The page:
The year 2020 keeps taking from us -- this time, it was Vaudeville Mews. 

Observers and business owners keep warning us how intense the loss of small businesses will be in the aftermath of COVID-19. A Yelp report circling my Twitter feed in mid-September said 60% of business closures due to the COVID-19 are now permanent, and it’s impossible to say how many businesses will be facing the same decisions in the colder months ahead. By no means is Vaudeville Mews the first Des Moines business to announce closure, but it’s the people and businesses in our personal circles that hit us the most. 

Since Vaudeville Mews opened in 2002, I saw my brother play drums onstage in his first of several bands; friends from my hometown in Indianola and in later life were regulars onstage and off. I saw Meg & Dia live for the first time there, an indie act I still follow religiously; the Dangerous Summer, Elizabeth Moen, and a cavalcade of other small artists both local and touring that I had the pleasure of meeting through Vaudeville Mews.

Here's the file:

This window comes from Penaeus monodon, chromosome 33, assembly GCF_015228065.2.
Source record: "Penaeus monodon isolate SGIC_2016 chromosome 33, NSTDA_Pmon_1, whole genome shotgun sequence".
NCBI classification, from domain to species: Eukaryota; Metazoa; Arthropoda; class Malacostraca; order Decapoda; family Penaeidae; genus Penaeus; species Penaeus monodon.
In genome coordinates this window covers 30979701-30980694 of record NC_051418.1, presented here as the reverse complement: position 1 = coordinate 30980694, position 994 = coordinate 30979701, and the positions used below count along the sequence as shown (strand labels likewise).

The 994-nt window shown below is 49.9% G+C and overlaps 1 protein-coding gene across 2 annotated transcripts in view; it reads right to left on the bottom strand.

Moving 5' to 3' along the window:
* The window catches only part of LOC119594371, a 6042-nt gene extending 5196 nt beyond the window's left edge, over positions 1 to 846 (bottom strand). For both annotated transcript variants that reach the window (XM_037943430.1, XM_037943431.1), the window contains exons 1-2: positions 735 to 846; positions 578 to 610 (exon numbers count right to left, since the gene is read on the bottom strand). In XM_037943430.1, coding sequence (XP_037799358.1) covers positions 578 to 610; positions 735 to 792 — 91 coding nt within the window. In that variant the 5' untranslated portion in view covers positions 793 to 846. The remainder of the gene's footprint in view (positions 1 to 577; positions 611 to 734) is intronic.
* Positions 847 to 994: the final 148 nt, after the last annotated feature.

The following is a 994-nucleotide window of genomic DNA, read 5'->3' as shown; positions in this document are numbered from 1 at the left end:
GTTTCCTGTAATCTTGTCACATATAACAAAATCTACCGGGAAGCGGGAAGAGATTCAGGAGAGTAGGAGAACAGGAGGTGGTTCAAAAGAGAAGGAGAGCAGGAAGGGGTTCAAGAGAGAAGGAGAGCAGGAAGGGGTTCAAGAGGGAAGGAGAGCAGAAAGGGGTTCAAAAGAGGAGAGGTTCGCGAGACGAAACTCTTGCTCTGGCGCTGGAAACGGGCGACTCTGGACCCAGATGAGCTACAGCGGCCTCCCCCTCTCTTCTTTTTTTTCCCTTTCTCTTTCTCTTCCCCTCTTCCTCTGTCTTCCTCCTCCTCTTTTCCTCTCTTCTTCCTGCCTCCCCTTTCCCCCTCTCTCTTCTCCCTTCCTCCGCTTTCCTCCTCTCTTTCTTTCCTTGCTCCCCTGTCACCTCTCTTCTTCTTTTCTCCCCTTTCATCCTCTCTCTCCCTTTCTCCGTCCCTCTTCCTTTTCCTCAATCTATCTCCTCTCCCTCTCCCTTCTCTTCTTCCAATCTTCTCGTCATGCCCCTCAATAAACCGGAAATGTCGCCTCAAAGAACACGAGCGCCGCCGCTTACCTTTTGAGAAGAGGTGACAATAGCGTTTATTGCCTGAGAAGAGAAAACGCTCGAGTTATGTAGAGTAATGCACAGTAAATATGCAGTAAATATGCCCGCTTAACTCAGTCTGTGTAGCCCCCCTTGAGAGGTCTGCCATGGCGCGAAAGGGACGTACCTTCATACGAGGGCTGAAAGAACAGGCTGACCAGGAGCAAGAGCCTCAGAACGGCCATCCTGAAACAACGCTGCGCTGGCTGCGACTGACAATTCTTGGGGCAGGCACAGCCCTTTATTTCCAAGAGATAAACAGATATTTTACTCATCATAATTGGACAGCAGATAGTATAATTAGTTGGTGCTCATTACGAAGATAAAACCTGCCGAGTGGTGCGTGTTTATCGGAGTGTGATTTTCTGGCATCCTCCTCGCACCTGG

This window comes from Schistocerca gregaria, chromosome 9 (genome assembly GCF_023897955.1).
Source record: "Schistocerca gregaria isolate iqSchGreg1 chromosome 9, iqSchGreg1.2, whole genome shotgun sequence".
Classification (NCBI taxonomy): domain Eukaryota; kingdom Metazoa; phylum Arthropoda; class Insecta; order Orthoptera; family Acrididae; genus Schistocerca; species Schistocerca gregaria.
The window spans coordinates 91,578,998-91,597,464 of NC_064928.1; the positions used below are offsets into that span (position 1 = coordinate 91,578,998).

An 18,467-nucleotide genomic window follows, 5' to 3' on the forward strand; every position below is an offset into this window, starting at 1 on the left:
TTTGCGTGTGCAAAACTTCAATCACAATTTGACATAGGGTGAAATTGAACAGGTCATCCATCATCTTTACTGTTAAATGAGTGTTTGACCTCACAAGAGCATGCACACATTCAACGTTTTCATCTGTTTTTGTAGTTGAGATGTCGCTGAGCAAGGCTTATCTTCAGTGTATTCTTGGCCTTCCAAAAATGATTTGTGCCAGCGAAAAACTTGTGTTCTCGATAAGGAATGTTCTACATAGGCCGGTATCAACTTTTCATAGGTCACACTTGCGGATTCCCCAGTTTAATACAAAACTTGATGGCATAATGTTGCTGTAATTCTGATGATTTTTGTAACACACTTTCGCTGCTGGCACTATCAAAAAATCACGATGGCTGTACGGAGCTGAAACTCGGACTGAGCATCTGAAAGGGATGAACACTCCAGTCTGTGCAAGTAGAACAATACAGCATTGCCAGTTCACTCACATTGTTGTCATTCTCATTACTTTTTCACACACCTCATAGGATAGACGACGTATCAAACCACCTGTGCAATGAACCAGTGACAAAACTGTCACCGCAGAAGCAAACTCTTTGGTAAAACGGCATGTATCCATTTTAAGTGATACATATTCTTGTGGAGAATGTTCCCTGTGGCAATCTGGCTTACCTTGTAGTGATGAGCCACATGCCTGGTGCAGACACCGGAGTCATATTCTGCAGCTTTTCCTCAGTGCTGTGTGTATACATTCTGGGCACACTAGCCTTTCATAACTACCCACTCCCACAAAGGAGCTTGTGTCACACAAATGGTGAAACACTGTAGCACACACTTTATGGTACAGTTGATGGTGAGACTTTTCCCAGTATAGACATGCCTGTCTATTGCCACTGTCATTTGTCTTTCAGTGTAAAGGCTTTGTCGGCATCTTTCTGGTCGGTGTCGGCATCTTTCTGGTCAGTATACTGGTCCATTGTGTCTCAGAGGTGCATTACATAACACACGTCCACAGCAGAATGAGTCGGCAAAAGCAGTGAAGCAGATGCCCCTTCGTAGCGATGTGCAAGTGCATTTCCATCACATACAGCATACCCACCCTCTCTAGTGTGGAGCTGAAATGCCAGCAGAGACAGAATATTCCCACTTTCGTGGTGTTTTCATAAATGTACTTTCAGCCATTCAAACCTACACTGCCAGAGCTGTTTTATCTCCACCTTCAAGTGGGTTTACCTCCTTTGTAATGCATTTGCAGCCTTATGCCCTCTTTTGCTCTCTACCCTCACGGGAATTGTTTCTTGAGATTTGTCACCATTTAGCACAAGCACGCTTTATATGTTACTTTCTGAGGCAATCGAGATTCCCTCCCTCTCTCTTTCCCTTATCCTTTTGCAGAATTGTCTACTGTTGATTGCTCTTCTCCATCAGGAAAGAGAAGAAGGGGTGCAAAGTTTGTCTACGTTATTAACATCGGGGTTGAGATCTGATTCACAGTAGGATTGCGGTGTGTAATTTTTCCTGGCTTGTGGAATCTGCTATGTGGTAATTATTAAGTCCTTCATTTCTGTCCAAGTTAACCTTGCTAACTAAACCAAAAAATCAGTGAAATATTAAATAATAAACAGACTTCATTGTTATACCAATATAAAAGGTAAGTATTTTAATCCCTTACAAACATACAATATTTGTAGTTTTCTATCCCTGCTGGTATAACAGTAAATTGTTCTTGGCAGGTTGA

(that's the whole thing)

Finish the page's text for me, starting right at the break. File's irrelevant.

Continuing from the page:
My parents and the scrappy kids from the college art department were all equally comfortable mingling, and whenever I wanted a chance to introduce different circles of friends to each other, finding a show at Vaudeville Mews was a great excuse to do it. Vaudeville has been a destination whether I lived two hours or 10 minutes away. 

There are other people in Des Moines who were more ingrained in the venue’s circle, and they will do better justice to those memories. A friend of mine and a performer asked: When touring for bands is available again, someday, what will be left for them to play? How many years does it take to bring us back to a thriving local music scene? At a small scale, my hope is that Iowa will push harder to protect the small, “DIY” live music venues through COVID -- venues that can’t provide our daily coffee pickup or our necessities, but helped build the life and momentum that makes living and working in communities like Des Moines so rewarding. 

It’s not the slick and shiny venues that I remember most; it’s the scrappy businesses that gave many of us access to these experiences in the first place.